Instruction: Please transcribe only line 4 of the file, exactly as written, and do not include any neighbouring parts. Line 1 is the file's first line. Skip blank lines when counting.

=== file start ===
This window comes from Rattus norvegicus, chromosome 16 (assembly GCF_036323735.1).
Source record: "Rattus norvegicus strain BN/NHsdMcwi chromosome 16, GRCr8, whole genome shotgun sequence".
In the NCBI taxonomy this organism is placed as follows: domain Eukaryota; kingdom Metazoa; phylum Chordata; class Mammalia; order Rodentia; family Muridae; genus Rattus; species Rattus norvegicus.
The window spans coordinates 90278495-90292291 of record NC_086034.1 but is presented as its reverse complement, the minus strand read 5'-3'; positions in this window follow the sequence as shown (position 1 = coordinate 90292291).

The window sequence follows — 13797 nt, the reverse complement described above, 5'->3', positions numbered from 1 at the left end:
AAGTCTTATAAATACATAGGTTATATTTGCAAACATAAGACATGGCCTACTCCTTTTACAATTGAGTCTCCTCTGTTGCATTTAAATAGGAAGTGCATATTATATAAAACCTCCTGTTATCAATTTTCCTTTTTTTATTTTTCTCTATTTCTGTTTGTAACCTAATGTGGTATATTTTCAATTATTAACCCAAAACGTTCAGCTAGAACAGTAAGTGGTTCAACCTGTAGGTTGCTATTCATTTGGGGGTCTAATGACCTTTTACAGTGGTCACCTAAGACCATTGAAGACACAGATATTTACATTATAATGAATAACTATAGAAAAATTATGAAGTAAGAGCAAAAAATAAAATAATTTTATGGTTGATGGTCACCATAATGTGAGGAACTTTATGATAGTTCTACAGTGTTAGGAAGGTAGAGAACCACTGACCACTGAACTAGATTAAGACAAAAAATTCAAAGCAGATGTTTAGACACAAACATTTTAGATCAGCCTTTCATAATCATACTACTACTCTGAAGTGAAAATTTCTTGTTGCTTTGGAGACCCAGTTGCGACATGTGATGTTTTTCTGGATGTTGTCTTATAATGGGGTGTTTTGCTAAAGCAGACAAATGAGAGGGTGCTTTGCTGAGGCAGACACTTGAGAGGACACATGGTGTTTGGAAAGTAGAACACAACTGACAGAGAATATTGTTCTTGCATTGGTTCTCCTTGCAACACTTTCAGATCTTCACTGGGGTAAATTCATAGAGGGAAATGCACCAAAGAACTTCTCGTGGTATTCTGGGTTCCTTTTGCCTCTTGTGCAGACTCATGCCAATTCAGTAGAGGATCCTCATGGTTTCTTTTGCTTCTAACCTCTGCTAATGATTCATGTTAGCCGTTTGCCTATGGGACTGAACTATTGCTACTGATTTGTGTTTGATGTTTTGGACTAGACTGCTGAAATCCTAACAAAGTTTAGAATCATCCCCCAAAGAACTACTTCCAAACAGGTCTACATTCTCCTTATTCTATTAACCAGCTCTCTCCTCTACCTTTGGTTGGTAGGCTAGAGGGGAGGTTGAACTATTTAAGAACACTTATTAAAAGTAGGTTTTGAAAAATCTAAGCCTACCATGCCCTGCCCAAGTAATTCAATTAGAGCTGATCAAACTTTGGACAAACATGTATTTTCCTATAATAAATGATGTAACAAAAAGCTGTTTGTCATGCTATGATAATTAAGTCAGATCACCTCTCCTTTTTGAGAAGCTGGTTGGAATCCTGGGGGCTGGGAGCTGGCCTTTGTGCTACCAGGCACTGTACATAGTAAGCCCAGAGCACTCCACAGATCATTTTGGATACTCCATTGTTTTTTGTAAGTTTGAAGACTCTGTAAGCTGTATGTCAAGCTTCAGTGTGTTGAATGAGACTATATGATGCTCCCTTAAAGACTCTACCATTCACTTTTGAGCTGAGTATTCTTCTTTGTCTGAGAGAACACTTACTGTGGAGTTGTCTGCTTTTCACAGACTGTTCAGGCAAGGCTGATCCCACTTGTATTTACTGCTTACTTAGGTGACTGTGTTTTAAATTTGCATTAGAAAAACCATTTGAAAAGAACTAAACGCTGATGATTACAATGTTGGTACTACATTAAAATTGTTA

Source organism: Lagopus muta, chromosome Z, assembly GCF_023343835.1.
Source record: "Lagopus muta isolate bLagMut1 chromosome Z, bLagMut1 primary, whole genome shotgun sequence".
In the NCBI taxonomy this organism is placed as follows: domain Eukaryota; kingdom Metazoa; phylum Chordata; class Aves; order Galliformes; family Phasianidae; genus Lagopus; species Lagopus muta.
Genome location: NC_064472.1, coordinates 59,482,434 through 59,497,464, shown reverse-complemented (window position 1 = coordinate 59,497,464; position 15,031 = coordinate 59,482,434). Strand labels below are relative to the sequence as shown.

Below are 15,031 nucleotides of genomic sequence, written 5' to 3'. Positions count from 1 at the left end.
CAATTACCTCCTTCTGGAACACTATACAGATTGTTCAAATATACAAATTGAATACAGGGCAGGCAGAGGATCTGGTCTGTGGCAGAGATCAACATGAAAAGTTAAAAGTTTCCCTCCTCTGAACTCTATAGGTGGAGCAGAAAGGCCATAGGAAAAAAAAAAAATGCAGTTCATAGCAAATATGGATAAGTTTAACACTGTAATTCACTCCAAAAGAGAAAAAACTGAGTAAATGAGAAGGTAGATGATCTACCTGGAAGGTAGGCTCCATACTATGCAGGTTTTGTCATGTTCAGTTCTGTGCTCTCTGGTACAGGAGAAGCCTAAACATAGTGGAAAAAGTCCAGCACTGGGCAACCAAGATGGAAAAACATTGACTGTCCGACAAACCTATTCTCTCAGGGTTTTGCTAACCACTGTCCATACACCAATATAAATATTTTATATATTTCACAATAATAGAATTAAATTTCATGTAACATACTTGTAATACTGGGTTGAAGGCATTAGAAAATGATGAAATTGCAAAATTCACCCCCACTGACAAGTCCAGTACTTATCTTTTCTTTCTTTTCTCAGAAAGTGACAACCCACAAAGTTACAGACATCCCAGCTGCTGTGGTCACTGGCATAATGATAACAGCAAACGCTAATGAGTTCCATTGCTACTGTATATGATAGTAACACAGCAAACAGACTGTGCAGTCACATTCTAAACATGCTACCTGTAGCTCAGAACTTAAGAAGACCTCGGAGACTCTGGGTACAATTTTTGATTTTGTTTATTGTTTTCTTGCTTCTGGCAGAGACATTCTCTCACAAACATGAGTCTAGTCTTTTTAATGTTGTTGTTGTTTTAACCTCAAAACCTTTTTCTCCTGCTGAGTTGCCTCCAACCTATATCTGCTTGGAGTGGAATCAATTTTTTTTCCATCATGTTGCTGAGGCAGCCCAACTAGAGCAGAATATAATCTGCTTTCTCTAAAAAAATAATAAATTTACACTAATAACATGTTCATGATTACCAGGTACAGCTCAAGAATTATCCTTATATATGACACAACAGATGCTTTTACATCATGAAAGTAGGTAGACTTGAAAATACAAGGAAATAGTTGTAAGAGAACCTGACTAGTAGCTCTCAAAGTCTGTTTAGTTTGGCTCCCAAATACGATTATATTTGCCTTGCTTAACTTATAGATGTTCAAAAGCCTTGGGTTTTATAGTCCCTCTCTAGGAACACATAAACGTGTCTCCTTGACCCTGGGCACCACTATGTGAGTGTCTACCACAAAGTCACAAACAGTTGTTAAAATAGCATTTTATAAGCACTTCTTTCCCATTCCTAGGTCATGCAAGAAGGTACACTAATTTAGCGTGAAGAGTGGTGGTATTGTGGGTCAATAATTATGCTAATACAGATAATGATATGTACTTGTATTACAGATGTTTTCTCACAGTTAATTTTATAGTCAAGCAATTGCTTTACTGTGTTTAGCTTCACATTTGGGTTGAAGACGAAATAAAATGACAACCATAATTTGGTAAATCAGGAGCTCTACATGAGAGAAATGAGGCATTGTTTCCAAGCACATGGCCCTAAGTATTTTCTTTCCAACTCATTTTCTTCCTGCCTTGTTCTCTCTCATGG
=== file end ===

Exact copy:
The window spans coordinates 90278495-90292291 of record NC_086034.1 but is presented as its reverse complement, the minus strand read 5'-3'; positions in this window follow the sequence as shown (position 1 = coordinate 90292291).